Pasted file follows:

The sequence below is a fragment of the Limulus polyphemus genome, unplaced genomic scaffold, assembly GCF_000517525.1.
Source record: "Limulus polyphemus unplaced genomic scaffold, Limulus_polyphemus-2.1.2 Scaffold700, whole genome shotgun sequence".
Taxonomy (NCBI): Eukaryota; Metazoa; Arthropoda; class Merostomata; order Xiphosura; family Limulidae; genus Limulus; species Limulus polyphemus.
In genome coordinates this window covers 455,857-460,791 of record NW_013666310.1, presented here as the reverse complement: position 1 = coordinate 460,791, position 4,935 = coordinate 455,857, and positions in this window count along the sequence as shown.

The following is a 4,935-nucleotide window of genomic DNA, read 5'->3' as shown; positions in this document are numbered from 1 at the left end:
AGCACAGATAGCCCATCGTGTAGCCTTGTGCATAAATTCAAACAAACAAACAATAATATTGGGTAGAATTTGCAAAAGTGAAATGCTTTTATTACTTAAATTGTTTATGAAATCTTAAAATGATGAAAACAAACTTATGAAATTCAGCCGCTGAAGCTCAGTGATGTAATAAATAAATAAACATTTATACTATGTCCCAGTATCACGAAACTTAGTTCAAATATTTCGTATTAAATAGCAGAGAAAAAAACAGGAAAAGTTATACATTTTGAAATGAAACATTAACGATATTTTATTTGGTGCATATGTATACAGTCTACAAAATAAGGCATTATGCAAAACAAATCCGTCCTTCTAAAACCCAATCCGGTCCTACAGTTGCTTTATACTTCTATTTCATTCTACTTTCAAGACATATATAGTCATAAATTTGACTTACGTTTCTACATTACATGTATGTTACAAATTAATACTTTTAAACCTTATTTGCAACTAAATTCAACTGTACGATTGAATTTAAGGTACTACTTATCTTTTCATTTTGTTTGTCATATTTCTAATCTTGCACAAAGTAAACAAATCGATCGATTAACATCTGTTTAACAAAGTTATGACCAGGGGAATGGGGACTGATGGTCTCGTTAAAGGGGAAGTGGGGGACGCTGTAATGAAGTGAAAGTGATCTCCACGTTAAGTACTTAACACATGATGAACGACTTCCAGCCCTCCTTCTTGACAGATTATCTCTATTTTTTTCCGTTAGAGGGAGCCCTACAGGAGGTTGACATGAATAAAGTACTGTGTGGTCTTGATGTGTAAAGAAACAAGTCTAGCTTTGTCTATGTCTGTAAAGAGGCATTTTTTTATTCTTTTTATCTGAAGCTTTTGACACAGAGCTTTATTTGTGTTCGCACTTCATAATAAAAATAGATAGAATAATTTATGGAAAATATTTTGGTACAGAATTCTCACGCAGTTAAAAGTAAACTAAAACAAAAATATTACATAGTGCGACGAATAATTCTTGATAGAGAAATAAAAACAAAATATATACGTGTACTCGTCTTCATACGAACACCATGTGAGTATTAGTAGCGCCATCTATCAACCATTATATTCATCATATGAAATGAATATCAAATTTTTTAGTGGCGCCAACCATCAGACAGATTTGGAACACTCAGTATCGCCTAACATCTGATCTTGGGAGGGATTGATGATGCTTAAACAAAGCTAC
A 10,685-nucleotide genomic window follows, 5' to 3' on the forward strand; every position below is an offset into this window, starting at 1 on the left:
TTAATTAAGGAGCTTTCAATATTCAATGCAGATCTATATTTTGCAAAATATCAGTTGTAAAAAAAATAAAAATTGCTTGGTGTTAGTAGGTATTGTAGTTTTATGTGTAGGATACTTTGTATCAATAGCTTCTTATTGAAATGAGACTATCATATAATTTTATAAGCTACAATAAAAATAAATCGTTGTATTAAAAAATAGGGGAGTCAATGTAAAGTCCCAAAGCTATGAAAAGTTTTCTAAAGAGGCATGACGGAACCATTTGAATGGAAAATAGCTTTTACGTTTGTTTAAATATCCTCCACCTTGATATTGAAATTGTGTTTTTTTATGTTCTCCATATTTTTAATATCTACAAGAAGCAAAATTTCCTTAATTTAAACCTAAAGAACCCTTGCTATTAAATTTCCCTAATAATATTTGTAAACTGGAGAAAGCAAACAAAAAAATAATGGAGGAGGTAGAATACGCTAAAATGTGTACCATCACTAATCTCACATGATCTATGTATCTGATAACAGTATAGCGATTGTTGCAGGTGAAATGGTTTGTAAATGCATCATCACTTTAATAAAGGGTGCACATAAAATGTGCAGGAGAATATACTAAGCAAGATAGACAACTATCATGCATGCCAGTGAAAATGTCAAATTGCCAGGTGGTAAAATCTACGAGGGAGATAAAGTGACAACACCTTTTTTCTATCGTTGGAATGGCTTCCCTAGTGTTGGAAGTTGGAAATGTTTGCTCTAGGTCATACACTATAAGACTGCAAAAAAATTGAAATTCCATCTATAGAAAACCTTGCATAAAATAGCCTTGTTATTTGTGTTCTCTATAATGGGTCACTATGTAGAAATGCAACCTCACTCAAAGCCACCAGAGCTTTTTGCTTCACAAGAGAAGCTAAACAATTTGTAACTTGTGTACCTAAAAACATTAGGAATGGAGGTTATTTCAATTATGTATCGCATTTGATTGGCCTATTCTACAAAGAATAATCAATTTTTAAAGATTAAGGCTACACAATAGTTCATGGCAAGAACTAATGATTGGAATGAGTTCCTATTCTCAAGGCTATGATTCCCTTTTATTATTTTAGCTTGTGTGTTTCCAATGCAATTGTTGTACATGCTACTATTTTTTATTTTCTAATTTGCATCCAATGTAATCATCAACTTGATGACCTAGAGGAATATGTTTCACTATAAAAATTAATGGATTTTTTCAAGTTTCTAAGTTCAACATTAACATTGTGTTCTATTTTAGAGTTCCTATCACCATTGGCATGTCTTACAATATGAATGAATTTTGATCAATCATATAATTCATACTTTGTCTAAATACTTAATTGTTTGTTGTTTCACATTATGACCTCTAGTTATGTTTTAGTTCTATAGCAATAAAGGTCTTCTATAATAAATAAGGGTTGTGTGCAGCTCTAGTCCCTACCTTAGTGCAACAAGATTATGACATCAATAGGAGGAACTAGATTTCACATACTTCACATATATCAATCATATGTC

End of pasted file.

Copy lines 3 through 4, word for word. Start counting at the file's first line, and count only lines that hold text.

Taxonomy (NCBI): Eukaryota; Metazoa; Arthropoda; class Merostomata; order Xiphosura; family Limulidae; genus Limulus; species Limulus polyphemus.
In genome coordinates this window covers 455,857-460,791 of record NW_013666310.1, presented here as the reverse complement: position 1 = coordinate 460,791, position 4,935 = coordinate 455,857, and positions in this window count along the sequence as shown.